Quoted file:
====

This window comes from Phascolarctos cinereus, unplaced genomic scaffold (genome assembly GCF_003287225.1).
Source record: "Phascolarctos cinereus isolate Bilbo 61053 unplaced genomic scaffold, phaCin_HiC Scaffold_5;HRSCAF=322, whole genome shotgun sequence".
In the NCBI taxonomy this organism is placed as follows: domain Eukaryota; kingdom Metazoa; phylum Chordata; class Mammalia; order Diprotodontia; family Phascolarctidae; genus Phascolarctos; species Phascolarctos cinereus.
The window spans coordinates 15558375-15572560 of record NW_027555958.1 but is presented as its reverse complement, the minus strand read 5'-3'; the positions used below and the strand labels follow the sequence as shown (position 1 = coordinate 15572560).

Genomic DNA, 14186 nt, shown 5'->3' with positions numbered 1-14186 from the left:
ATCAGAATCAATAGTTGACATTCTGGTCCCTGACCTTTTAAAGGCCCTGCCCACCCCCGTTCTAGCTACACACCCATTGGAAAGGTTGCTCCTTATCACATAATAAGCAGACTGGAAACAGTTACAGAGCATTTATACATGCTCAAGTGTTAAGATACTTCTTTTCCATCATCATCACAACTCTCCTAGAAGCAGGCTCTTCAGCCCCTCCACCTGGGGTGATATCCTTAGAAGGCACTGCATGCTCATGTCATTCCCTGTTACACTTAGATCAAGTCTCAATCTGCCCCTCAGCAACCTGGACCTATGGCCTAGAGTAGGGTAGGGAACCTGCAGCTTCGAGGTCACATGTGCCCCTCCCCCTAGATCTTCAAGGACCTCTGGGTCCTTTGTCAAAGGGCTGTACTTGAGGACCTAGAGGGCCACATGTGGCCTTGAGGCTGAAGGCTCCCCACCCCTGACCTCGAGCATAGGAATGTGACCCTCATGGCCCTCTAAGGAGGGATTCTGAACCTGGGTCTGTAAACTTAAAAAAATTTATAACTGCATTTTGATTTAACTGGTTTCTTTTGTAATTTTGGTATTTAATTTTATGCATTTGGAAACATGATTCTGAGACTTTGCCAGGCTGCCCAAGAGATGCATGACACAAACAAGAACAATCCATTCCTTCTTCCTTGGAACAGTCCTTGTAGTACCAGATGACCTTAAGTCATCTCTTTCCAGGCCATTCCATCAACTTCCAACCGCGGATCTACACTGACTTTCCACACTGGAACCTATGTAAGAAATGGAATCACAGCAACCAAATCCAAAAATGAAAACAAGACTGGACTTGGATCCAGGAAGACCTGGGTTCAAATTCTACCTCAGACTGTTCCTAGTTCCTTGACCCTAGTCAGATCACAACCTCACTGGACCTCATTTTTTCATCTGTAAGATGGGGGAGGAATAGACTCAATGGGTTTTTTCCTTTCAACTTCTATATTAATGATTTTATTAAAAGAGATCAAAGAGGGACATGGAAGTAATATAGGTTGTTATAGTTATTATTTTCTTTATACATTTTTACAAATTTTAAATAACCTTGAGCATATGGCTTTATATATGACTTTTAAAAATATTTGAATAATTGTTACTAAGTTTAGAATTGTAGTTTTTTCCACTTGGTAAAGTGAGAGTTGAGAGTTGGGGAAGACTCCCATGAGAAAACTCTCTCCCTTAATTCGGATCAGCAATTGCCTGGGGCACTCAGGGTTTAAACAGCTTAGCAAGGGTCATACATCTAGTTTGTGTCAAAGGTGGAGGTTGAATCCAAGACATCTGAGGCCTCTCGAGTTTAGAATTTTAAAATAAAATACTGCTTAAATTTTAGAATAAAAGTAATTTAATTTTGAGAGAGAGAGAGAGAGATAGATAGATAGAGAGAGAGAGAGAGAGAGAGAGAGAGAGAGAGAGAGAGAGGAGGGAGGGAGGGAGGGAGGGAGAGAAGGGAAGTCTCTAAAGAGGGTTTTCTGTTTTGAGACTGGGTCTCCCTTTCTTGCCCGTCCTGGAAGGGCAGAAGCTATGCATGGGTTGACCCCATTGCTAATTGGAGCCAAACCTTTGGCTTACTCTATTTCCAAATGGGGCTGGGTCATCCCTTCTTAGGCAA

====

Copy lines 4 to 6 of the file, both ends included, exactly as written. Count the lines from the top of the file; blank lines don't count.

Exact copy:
The window spans coordinates 15558375-15572560 of record NW_027555958.1 but is presented as its reverse complement, the minus strand read 5'-3'; the positions used below and the strand labels follow the sequence as shown (position 1 = coordinate 15572560).

Genomic DNA, 14186 nt, shown 5'->3' with positions numbered 1-14186 from the left:
ATCAGAATCAATAGTTGACATTCTGGTCCCTGACCTTTTAAAGGCCCTGCCCACCCCCGTTCTAGCTACACACCCATTGGAAAGGTTGCTCCTTATCACATAATAAGCAGACTGGAAACAGTTACAGAGCATTTATACATGCTCAAGTGTTAAGATACTTCTTTTCCATCATCATCACAACTCTCCTAGAAGCAGGCTCTTCAGCCCCTCCACCTGGGGTGATATCCTTAGAAGGCACTGCATGCTCATGTCATTCCCTGTTACACTTAGATCAAGTCTCAATCTGCCCCTCAGCAACCTGGACCTATGGCCTAGAGTAGGGTAGGGAACCTGCAGCTTCGAGGTCACATGTGCCCCTCCCCCTAGATCTTCAAGGACCTCTGGGTCCTTTGTCAAAGGGCTGTACTTGAGGACCTAGAGGGCCACATGTGGCCTTGAGGCTGAAGGCTCCCCACCCCTGACCTCGAGCATAGGAATGTGACCCTCATGGCCCTCTAAGGAGGGATTCTGAACCTGGGTCTGTAAACTTAAAAAAATTTATAACTGCATTTTGATTTAACTGGTTTCTTTTGTAATTTTGGTATTTAATTTTATGCATTTGGAAACATGATTCTGAGACTTTGCCAGGCTGCCCAAGAGATGCATGACACAAACAAGAACAATCCATTCCTTCTTCCTTGGAACAGTCCTTGTAGTACCAGATGACCTTAAGTCATCTCTTTCCAGGCCATTCCATCAACTTCCAACCGCGGATCTACACTGACTTTCCACACTGGAACCTATGTAAGAAATGGAATCACAGCAACCAAATCCAAAAATGAAAACAAGACTGGACTTGGATCCAGGAAGACCTGGGTTCAAATTCTACCTCAGACTGTTCCTAGTTCCTTGACCCTAGTCAGATCACAACCTCACTGGACCTCATTTTTTCATCTGTAAGATGGGGGAGGAATAGACTCAATGGGTTTTTTCCTTTCAACTTCTATATTAATGATTTTATTAAAAGAGATCAAAGAGGGACATGGAAGTAATATAGGTTGTTATAGTTATTATTTTCTTTATACATTTTTACAAATTTTAAATAACCTTGAGCATATGGCTTTATATATGACTTTTAAAAATATTTGAATAATTGTTACTAAGTTTAGAATTGTAGTTTTTTCCACTTGGTAAAGTGAGAGTTGAGAGTTGGGGAAGACTCCCATGAGAAAACTCTCTCCCTTAATTCGGATCAGCAATTGCCTGGGGCACTCAGGGTTTAAACAGCTTAGCAAGGGTCATACATCTAGTTTGTGTCAAAGGTGGAGGTTGAATCCAAGACATCTGAGGCCTCTCGAGTTTAGAATTTTAAAATAAAATACTGCTTAAATTTTAGAATAAAAGTAATTTAATTTTGAGAGAGAGAGAGAGAGATAGATAGATAGAGAGAGAGAGAGAGAGAGAGAGAGAGAGAGAGAGAGAGAGGAGGGAGGGAGGGAGGGAGGGAGAGAAGGGAAGTCTCTAAAGAGGGTTTTCTGTTTTGAGACTGGGTCTCCCTTTCTTGCCCGTCCTGGAAGGGCAGAAGCTATGCATGGGTTGACCCCATTGCTAATTGGAGCCAAACCTTTGGCTTACTCTATTTCCAAATGGGGCTGGGTCATCCCTTCTTAGGCAA